The last few weeks have been, um, “interesting”.
Early in June, my sister-in-law up in Rochester, NY had some major surgery scheduled, and we hadn’t seen various relatives (including a couple of new grand-nieces), so we drove up there for a two-week stay. The surgery went OK, although she’s got a long recovery ahead.
We’d been there a week when my cell rang at 4:30PM on a Tuesday, and showed my sister calling from Halifax. “This can’t be good”, thinks I: she’d normally just email me, or call of an evening. Sure enough: my mother was in hospital up in Kitchener-Waterloo, Ontario (“KW”) with severe abdominal pain. Well, the good news was that I was a lot closer than normal (a three hour drive, instead of nine). But then they sent her home a few hours later, saying that a CAT scan didn’t show anything and that they thought it was “a bug”, so we went to bed.
The next morning, my other sister, in Toronto (only an hour from my mom) called about 8AM to say that she was back in hospital, same symptoms. After some discussion, we agreed that we’d both drive to KW that day, so I did (Anita stayed to be with her sister).
When I got to the hospital, they had done another CAT scan, and found a serious bowel problem that required emergency surgery. This wasn’t the same hospital (there are two big ones in town, and they’d sent her to the other one this time); the doctor said he’d reviewed the CAT scan from the previous night and the problem wasn’t evident then, but that the new one showed that if he didn’t operate right away, she wouldn’t survive 24 hours.
My mom was coherent and opted for the surgery, so away she went (finally—of course “right away” means “in a few hours”, not what one might expect), and my sister and I spent the evening in a mercifully empty family lounge, flipping the TV between mindless sitcoms and the Stanley Cup playoffs.
Finally the doctor emerged and said the surgery had been a success. It turned out that he had been moderately convinced that it was going to be one of those cases where he’d open her up, see that there was no hope, and close, but it wasn’t that severe, and he’d been able to repair the damage. She was in ICU and would be there for at least a week, but things were looking better than they had a few hours ago.
My other sister made it in from Halifax about 1AM, and the next day we all went to the hospital and saw my mom (who was being kept sedated), then got lunch and talked about what was next. We agreed that I might as well return to Rochester, rather than sitting around waiting for something to happen, so I did that.
By this point it was Thursday night. I got a much-needed night’s sleep, and Friday we visited my sister-in-law and had an OK day until I got email from my sister saying that my mom had apparently had a minor heart attack at some point during treatment, and that her kidneys weren’t functioning well. So I decided to head back up to Ontario the next day.
When I got there, it was pretty clear that things were dire. My mom had left explicit instructions, both written and verbal, that she not only didn’t want CPR or advanced life support (a “DNR”), but that she didn’t want any ongoing treatment requirements such as dialysis. And the hospital said that even if she made it through this crisis, she would definitely need dialysis for at least a month.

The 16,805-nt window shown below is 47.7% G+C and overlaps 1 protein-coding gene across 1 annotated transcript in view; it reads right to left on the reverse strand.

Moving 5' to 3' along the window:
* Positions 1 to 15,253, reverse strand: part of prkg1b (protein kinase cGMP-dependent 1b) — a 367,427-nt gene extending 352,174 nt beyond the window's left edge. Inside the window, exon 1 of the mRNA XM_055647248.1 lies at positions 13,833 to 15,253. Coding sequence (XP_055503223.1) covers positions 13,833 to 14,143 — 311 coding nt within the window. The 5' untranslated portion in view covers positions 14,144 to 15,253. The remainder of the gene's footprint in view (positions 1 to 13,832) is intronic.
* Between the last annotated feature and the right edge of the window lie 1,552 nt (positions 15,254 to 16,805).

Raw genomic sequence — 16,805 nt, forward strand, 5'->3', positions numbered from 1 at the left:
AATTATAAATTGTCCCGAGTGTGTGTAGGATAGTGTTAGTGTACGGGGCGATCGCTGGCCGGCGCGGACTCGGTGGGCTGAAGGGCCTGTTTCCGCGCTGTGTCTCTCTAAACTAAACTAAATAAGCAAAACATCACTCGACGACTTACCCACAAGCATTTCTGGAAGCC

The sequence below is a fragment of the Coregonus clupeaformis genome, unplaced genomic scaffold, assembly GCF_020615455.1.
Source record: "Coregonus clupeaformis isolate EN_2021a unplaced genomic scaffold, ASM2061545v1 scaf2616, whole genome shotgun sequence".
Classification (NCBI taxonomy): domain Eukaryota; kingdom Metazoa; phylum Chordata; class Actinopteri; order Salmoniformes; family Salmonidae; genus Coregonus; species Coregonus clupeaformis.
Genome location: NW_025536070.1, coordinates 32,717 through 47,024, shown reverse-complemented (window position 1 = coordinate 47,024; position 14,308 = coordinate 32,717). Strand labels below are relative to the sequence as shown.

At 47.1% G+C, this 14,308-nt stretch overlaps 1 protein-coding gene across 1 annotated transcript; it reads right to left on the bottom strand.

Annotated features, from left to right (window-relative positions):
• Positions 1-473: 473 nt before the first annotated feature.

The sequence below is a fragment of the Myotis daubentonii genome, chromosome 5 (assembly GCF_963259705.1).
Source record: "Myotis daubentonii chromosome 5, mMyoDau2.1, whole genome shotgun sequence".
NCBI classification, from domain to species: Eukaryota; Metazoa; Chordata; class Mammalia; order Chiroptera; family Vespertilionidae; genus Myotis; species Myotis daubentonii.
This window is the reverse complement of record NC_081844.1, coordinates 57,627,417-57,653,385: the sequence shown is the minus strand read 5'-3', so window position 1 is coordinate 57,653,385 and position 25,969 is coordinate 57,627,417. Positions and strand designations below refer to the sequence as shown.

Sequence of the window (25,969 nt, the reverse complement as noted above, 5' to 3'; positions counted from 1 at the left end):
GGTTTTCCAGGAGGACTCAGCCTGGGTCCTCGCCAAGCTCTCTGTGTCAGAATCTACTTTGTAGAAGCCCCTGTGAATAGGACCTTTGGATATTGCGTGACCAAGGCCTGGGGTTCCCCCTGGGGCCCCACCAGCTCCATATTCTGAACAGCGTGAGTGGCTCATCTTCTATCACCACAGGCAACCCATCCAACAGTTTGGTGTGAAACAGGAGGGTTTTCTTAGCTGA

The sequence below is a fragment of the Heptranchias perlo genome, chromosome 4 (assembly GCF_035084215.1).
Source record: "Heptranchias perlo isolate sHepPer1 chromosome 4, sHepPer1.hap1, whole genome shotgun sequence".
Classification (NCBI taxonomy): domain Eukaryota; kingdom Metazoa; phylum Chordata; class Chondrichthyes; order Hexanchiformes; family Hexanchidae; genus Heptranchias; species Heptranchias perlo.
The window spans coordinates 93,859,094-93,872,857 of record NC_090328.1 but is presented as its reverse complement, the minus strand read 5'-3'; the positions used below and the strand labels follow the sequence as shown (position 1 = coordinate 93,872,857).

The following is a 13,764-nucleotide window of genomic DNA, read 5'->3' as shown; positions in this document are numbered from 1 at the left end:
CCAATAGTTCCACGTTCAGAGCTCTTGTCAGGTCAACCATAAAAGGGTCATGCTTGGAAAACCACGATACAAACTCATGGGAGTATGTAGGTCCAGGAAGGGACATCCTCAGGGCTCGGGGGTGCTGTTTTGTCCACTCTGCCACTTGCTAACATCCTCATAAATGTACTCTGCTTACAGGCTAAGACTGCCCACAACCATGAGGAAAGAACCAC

So after more discussion amongst ourselves, we sat down with her doctor and primary nurse and talked through the situation, and concluded that the way to respect her wishes was to remove her from the breathing machine. And so she passed on, after 85 years of a full life, with her “three geese” (as she liked to refer to us kids) by her side, about 6PM on June 15, 2013.
Of course we’re sad and we’ll miss her, but we do feel good that we did what she wanted, and that she didn’t suffer long. In a slightly “Twilight Zone” coincidence, she took ill on the seventh anniversary of my dad’s death. He was even luckier, in that he took a nap one afternoon and died of a heart attack while sleeping. As all three of us have noted, with varying amounts of deliberate irony, going through a prolonged decline “would have killed him”.
The year after his death, my mom moved to an assisted living facility three blocks from the house where I grew up and where they had lived for 37 years. There she had her own apartment and could walk to most places, which she did happily, except when weather was bad. She even drove for the first four years or so, until she decided that it was getting too difficult for her. She swam almost every day, went to concerts and movies, visited her wide circle of friends, and even made multiple trips by plane, including visiting Halifax this spring. My older sister took over her finances, and set up accounts with the local taxi company, dry cleaner, et al, so my mom was able to do many such activities without even having to drag her wallet out. (Not that she wasn’t capable of doing so—she was remarkably spry and sharp right to the end—but particularly with the cabs, it was easier for her not to have to deal with it when the weather was bad.)
She had a good situation there, and was liked by the staff, several of whom teared up when we told them she had passed. And while it’s a town of 300,000 nowadays, it’s still not that big: one of the physiotherapists at the facility is engaged to the son of one of my best friends. She and my mom had forged a friendship before they even realized this. And the man across the hall from my mom is the father of a friend of mine from middle school, with whom I’d lost touch until his dad hooked us back up! Gotta love it.
I think I’ve had about enough of hospitals for a while.